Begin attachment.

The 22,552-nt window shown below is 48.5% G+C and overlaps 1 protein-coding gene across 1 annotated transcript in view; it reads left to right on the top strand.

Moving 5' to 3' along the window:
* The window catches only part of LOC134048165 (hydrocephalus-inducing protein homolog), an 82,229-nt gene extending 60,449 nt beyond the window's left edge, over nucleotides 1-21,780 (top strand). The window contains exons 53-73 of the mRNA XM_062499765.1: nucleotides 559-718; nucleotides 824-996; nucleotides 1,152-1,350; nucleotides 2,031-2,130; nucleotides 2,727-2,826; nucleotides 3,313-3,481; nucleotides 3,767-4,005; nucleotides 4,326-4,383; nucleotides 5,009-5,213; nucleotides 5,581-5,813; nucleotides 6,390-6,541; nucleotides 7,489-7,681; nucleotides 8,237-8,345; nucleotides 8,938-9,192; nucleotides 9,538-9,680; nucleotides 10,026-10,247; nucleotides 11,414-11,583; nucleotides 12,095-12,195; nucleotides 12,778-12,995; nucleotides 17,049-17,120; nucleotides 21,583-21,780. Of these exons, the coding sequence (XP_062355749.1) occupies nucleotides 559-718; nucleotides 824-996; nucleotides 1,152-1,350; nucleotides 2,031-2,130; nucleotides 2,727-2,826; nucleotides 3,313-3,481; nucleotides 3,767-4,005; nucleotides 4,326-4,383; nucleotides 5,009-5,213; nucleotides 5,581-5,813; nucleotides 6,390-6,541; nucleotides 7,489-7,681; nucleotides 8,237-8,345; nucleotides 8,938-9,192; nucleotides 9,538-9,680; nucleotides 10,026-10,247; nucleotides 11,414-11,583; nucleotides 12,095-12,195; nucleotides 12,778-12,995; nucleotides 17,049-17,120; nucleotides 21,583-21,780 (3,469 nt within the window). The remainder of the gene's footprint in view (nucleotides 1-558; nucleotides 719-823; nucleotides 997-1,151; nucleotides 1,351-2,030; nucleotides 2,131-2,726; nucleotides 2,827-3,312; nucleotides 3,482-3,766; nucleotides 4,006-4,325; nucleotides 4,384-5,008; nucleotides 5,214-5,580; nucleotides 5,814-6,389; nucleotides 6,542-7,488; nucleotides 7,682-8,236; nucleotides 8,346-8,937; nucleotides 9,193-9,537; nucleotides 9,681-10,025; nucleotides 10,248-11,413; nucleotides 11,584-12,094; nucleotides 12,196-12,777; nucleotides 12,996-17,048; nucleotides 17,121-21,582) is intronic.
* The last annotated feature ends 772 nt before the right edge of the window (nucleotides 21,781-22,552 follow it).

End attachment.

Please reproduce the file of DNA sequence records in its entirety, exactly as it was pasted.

The 22,552-nt window shown below is 48.5% G+C and overlaps 1 protein-coding gene across 1 annotated transcript in view; it reads left to right on the top strand.

Moving 5' to 3' along the window:
* The window catches only part of LOC134048165 (hydrocephalus-inducing protein homolog), an 82,229-nt gene extending 60,449 nt beyond the window's left edge, over nucleotides 1-21,780 (top strand). The window contains exons 53-73 of the mRNA XM_062499765.1: nucleotides 559-718; nucleotides 824-996; nucleotides 1,152-1,350; nucleotides 2,031-2,130; nucleotides 2,727-2,826; nucleotides 3,313-3,481; nucleotides 3,767-4,005; nucleotides 4,326-4,383; nucleotides 5,009-5,213; nucleotides 5,581-5,813; nucleotides 6,390-6,541; nucleotides 7,489-7,681; nucleotides 8,237-8,345; nucleotides 8,938-9,192; nucleotides 9,538-9,680; nucleotides 10,026-10,247; nucleotides 11,414-11,583; nucleotides 12,095-12,195; nucleotides 12,778-12,995; nucleotides 17,049-17,120; nucleotides 21,583-21,780. Of these exons, the coding sequence (XP_062355749.1) occupies nucleotides 559-718; nucleotides 824-996; nucleotides 1,152-1,350; nucleotides 2,031-2,130; nucleotides 2,727-2,826; nucleotides 3,313-3,481; nucleotides 3,767-4,005; nucleotides 4,326-4,383; nucleotides 5,009-5,213; nucleotides 5,581-5,813; nucleotides 6,390-6,541; nucleotides 7,489-7,681; nucleotides 8,237-8,345; nucleotides 8,938-9,192; nucleotides 9,538-9,680; nucleotides 10,026-10,247; nucleotides 11,414-11,583; nucleotides 12,095-12,195; nucleotides 12,778-12,995; nucleotides 17,049-17,120; nucleotides 21,583-21,780 (3,469 nt within the window). The remainder of the gene's footprint in view (nucleotides 1-558; nucleotides 719-823; nucleotides 997-1,151; nucleotides 1,351-2,030; nucleotides 2,131-2,726; nucleotides 2,827-3,312; nucleotides 3,482-3,766; nucleotides 4,006-4,325; nucleotides 4,384-5,008; nucleotides 5,214-5,580; nucleotides 5,814-6,389; nucleotides 6,542-7,488; nucleotides 7,682-8,236; nucleotides 8,346-8,937; nucleotides 9,193-9,537; nucleotides 9,681-10,025; nucleotides 10,248-11,413; nucleotides 11,584-12,094; nucleotides 12,196-12,777; nucleotides 12,996-17,048; nucleotides 17,121-21,582) is intronic.
* The last annotated feature ends 772 nt before the right edge of the window (nucleotides 21,781-22,552 follow it).